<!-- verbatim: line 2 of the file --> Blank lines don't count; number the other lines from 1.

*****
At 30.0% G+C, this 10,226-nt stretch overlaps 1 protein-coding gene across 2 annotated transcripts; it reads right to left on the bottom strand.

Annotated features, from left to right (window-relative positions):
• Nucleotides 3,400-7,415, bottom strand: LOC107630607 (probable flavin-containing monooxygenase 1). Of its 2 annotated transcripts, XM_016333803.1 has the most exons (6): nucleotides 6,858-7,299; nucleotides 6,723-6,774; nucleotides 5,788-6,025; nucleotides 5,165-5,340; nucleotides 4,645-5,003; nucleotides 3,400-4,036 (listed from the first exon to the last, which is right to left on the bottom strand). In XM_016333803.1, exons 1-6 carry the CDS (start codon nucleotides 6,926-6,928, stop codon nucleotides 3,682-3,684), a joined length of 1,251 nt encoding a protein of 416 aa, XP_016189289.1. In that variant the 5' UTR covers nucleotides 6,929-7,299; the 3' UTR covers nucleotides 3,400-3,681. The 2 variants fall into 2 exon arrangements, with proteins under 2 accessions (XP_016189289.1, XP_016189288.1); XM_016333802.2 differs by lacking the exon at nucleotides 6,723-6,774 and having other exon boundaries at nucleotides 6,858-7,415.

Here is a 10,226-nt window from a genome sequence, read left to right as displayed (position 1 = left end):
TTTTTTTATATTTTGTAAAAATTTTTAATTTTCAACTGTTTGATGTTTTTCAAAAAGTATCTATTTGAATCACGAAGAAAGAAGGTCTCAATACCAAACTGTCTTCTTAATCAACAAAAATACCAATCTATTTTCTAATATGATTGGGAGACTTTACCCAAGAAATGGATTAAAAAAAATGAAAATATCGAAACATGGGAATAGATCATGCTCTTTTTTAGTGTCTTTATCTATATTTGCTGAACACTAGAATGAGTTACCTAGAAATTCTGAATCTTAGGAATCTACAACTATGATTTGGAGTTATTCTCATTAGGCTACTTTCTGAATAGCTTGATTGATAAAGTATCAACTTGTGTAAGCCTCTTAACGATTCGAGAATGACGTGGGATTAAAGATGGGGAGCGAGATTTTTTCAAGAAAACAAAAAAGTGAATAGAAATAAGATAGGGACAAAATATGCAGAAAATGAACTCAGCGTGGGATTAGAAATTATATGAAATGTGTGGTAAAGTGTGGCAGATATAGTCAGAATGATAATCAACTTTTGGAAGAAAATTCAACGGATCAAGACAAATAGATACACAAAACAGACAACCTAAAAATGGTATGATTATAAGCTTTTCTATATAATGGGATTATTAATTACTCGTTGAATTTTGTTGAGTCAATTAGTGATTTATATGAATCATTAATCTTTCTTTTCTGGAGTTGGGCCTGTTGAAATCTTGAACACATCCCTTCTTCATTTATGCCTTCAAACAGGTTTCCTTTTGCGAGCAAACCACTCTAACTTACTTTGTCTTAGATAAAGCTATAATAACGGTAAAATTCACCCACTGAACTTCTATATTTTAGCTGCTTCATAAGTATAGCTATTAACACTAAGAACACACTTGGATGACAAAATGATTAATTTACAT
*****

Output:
Annotated features, from left to right (window-relative positions):